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I've been tasked with going through some old code at work to clean it up and I stumbled across a class:

public class XMLLayer : Object, IDisposable

First I find that the explicit Object inheritance is unnecessary, but then I find that the dispose method is rather useless:

public void Dispose()
{
    Dispose();
}

Nowhere is an instance of XMLLayer in a using block, having its Dispose() explicitly called, or being placed in a IDisposable variable (polymorphism).

Am I wrong in assuming that the idea of the Dispose method was to add your own custom cleanup code for the class?

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Are you saying that the Dispose method calls itself? –  Gabe May 18 '11 at 18:30
2  
Woa, calling Dispose there is probably going to result in a stack overflow... –  Etienne de Martel May 18 '11 at 18:30
2  
I think the original developer thought Dispose meant "dispose of the process". You know, as in, send it to binary hell. –  BoltClock May 18 '11 at 18:31
    
Your assumption is correct about running custom cleanup code for an object in Dispose. You don't need to call Dispose() on an object if it is instantiated with using statement. It is done for you automatically when the object goes out of the using statement scope. –  Sergey Akopov May 18 '11 at 18:32
1  
@Gabe, @Etienne de Martel, actually, it would. This is the original code (cut and paste) so that would be a problem. My best guess is that he meant base.Dispose() (which does not exist). There might be a reason he doesn't work here any more... –  Corey Ogburn May 18 '11 at 18:34

4 Answers 4

up vote 2 down vote accepted

To answer your question:

Am I wrong in assuming that the idea of the Dispose method was to add your own custom cleanup code for the class?

See the following question and its accepted answer:

Proper use of the IDisposable interface

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That dispose doen't seem so much useless as it is dangerous. it will call itself until eventually it kills the application with a StackOverflowException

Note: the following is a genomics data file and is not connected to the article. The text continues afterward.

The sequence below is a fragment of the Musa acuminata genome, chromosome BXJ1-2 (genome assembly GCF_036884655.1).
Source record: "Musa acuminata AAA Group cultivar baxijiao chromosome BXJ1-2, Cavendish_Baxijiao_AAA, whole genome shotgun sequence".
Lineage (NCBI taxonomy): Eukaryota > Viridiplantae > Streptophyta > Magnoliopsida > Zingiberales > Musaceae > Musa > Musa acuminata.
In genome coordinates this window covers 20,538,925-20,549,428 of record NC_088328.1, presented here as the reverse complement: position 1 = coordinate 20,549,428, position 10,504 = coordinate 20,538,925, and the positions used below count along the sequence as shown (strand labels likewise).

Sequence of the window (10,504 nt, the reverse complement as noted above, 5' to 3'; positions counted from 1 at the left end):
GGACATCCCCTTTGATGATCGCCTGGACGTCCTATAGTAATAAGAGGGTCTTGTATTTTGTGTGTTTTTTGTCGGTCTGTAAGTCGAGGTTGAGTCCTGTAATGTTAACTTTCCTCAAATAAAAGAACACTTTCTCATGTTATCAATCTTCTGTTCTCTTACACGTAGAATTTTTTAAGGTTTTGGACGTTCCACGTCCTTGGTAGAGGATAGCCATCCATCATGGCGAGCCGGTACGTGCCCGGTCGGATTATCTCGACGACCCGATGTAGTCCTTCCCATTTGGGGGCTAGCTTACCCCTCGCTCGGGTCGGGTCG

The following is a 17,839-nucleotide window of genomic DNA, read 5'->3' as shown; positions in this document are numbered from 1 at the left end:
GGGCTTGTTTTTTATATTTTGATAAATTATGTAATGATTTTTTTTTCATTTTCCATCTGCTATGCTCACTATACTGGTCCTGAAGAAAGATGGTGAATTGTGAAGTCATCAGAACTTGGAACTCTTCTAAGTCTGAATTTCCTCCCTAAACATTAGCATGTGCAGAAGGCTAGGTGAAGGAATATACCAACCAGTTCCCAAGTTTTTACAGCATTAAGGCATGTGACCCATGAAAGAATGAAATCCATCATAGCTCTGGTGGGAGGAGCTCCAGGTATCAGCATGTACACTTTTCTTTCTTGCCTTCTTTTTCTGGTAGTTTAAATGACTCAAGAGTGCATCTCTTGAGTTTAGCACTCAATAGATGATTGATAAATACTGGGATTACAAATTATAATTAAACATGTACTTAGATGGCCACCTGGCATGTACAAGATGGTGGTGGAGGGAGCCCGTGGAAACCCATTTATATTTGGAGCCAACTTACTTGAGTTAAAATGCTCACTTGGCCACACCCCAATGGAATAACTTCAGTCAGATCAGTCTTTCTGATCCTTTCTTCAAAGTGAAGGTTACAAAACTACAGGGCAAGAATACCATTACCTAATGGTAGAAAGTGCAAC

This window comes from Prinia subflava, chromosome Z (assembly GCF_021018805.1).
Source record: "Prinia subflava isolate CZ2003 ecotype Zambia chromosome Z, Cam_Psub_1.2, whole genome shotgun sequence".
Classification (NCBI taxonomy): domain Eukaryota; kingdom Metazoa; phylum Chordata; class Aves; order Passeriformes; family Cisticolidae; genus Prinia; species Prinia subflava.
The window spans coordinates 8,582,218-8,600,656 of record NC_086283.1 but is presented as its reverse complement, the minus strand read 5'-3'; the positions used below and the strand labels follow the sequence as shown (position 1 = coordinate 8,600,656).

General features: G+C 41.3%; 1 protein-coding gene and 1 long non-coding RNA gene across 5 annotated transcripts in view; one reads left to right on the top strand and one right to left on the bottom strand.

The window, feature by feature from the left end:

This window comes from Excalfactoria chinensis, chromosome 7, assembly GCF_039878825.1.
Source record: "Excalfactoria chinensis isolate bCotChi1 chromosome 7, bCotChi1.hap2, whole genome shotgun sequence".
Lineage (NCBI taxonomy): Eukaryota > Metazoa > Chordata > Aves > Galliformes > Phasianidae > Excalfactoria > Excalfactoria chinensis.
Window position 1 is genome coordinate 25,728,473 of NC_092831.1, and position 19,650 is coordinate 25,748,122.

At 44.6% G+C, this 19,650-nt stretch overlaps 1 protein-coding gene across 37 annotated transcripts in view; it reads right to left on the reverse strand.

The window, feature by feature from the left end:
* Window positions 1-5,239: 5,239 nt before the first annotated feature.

You are correct that Dispose is for cleanup. But it's mainly for cleanup of unmanaged resources. Those are the resources that that .NET can't even know exists and therefore won't cleanup either

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No you're right. If that Dispose() method were ever called, it would just call itself repeatedly forever anyway, which is a pretty good indication it's never being used.

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That method isn't just useless - it'll cause a StackOverflowException and terminate the app if it's ever called (or just hang that thread forever, if the JIT has made used tail recursion).

Is there anything in XMLLayer which looks like it really needs to be disposed? When C# was new, some people decided to always implement IDisposable "just in case". Fortunately that doesn't happen much these days, as far as I can see.

You should implement IDisposable if it are directly or indirectly holds an unmanaged resource - e.g. if there's a field of type Stream.

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Not to me. There's a dozen strings, another class (LayerInfo) with the same IDisposable issue (including EXACT same endlessly recursive Dispose function), and a List<LayerInfo>. –  Corey Ogburn May 18 '11 at 18:36
    
@Corey: Sounds like now is the time to remove the Dispose method and the whole of : Object, IDisposable :) –  Jon Skeet May 18 '11 at 18:39

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